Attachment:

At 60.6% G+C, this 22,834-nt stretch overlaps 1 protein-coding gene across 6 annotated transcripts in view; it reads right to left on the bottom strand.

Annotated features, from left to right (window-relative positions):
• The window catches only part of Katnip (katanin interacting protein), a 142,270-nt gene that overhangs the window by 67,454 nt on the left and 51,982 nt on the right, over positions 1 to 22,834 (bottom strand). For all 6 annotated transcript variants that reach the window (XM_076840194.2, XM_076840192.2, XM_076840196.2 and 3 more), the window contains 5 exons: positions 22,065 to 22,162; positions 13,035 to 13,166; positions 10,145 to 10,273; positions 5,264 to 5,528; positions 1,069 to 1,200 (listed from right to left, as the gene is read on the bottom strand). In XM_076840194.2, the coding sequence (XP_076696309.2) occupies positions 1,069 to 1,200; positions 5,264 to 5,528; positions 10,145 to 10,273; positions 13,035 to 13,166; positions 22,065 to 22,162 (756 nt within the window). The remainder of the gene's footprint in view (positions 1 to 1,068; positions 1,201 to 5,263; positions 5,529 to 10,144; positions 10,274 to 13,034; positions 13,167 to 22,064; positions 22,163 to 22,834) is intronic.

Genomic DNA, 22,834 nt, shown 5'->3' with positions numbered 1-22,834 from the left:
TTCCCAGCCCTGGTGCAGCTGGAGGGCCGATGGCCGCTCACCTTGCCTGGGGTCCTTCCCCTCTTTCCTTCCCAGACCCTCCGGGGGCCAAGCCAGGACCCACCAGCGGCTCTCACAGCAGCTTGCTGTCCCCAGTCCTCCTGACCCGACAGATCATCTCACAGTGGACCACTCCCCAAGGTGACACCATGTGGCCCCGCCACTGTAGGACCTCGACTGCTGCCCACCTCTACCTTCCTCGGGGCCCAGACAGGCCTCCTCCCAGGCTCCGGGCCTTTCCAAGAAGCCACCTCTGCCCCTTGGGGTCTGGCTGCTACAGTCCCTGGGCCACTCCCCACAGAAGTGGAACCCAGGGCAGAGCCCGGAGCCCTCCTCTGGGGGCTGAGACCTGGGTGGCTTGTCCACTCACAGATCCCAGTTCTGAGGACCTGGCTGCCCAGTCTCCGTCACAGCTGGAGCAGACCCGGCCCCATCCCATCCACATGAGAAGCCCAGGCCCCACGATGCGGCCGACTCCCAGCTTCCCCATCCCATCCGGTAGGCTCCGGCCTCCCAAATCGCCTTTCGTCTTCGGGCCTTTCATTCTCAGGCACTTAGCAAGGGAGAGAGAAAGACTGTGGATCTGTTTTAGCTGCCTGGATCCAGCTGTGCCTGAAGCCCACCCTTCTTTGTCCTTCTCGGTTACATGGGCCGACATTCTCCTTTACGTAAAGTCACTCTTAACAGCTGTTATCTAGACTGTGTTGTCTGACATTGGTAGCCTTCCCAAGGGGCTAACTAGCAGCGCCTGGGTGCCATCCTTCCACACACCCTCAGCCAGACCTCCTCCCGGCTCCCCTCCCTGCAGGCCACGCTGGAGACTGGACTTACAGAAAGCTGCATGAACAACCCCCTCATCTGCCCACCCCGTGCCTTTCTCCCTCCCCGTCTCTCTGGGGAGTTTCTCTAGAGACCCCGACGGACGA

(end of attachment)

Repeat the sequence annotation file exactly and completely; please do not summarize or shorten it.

At 60.6% G+C, this 22,834-nt stretch overlaps 1 protein-coding gene across 6 annotated transcripts in view; it reads right to left on the bottom strand.

Annotated features, from left to right (window-relative positions):
• The window catches only part of Katnip (katanin interacting protein), a 142,270-nt gene that overhangs the window by 67,454 nt on the left and 51,982 nt on the right, over positions 1 to 22,834 (bottom strand). For all 6 annotated transcript variants that reach the window (XM_076840194.2, XM_076840192.2, XM_076840196.2 and 3 more), the window contains 5 exons: positions 22,065 to 22,162; positions 13,035 to 13,166; positions 10,145 to 10,273; positions 5,264 to 5,528; positions 1,069 to 1,200 (listed from right to left, as the gene is read on the bottom strand). In XM_076840194.2, the coding sequence (XP_076696309.2) occupies positions 1,069 to 1,200; positions 5,264 to 5,528; positions 10,145 to 10,273; positions 13,035 to 13,166; positions 22,065 to 22,162 (756 nt within the window). The remainder of the gene's footprint in view (positions 1 to 1,068; positions 1,201 to 5,263; positions 5,529 to 10,144; positions 10,274 to 13,034; positions 13,167 to 22,064; positions 22,163 to 22,834) is intronic.

Genomic DNA, 22,834 nt, shown 5'->3' with positions numbered 1-22,834 from the left:
TTCCCAGCCCTGGTGCAGCTGGAGGGCCGATGGCCGCTCACCTTGCCTGGGGTCCTTCCCCTCTTTCCTTCCCAGACCCTCCGGGGGCCAAGCCAGGACCCACCAGCGGCTCTCACAGCAGCTTGCTGTCCCCAGTCCTCCTGACCCGACAGATCATCTCACAGTGGACCACTCCCCAAGGTGACACCATGTGGCCCCGCCACTGTAGGACCTCGACTGCTGCCCACCTCTACCTTCCTCGGGGCCCAGACAGGCCTCCTCCCAGGCTCCGGGCCTTTCCAAGAAGCCACCTCTGCCCCTTGGGGTCTGGCTGCTACAGTCCCTGGGCCACTCCCCACAGAAGTGGAACCCAGGGCAGAGCCCGGAGCCCTCCTCTGGGGGCTGAGACCTGGGTGGCTTGTCCACTCACAGATCCCAGTTCTGAGGACCTGGCTGCCCAGTCTCCGTCACAGCTGGAGCAGACCCGGCCCCATCCCATCCACATGAGAAGCCCAGGCCCCACGATGCGGCCGACTCCCAGCTTCCCCATCCCATCCGGTAGGCTCCGGCCTCCCAAATCGCCTTTCGTCTTCGGGCCTTTCATTCTCAGGCACTTAGCAAGGGAGAGAGAAAGACTGTGGATCTGTTTTAGCTGCCTGGATCCAGCTGTGCCTGAAGCCCACCCTTCTTTGTCCTTCTCGGTTACATGGGCCGACATTCTCCTTTACGTAAAGTCACTCTTAACAGCTGTTATCTAGACTGTGTTGTCTGACATTGGTAGCCTTCCCAAGGGGCTAACTAGCAGCGCCTGGGTGCCATCCTTCCACACACCCTCAGCCAGACCTCCTCCCGGCTCCCCTCCCTGCAGGCCACGCTGGAGACTGGACTTACAGAAAGCTGCATGAACAACCCCCTCATCTGCCCACCCCGTGCCTTTCTCCCTCCCCGTCTCTCTGGGGAGTTTCTCTAGAGACCCCGACGGACGA